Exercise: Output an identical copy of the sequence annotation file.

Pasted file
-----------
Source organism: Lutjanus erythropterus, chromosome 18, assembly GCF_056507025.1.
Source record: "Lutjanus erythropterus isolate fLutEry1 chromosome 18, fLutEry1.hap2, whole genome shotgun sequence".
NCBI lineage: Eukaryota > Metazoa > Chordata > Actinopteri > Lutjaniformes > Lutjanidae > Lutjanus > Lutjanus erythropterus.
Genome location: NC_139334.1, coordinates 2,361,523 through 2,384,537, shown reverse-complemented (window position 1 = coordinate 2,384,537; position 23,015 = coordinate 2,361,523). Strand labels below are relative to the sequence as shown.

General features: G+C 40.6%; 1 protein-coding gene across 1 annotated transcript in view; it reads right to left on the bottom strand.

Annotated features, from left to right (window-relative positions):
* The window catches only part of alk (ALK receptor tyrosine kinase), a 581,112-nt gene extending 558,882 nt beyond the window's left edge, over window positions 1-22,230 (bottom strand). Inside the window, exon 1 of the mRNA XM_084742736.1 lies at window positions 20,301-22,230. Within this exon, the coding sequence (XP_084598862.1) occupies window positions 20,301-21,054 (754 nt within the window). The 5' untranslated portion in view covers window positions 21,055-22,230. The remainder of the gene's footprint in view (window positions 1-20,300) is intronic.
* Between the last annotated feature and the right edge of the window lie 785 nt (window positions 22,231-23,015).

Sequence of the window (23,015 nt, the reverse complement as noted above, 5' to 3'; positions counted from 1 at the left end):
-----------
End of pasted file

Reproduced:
Source organism: Lutjanus erythropterus, chromosome 18, assembly GCF_056507025.1.
Source record: "Lutjanus erythropterus isolate fLutEry1 chromosome 18, fLutEry1.hap2, whole genome shotgun sequence".
NCBI lineage: Eukaryota > Metazoa > Chordata > Actinopteri > Lutjaniformes > Lutjanidae > Lutjanus > Lutjanus erythropterus.
Genome location: NC_139334.1, coordinates 2,361,523 through 2,384,537, shown reverse-complemented (window position 1 = coordinate 2,384,537; position 23,015 = coordinate 2,361,523). Strand labels below are relative to the sequence as shown.

General features: G+C 40.6%; 1 protein-coding gene across 1 annotated transcript in view; it reads right to left on the bottom strand.

Annotated features, from left to right (window-relative positions):
* The window catches only part of alk (ALK receptor tyrosine kinase), a 581,112-nt gene extending 558,882 nt beyond the window's left edge, over window positions 1-22,230 (bottom strand). Inside the window, exon 1 of the mRNA XM_084742736.1 lies at window positions 20,301-22,230. Within this exon, the coding sequence (XP_084598862.1) occupies window positions 20,301-21,054 (754 nt within the window). The 5' untranslated portion in view covers window positions 21,055-22,230. The remainder of the gene's footprint in view (window positions 1-20,300) is intronic.
* Between the last annotated feature and the right edge of the window lie 785 nt (window positions 22,231-23,015).

Sequence of the window (23,015 nt, the reverse complement as noted above, 5' to 3'; positions counted from 1 at the left end):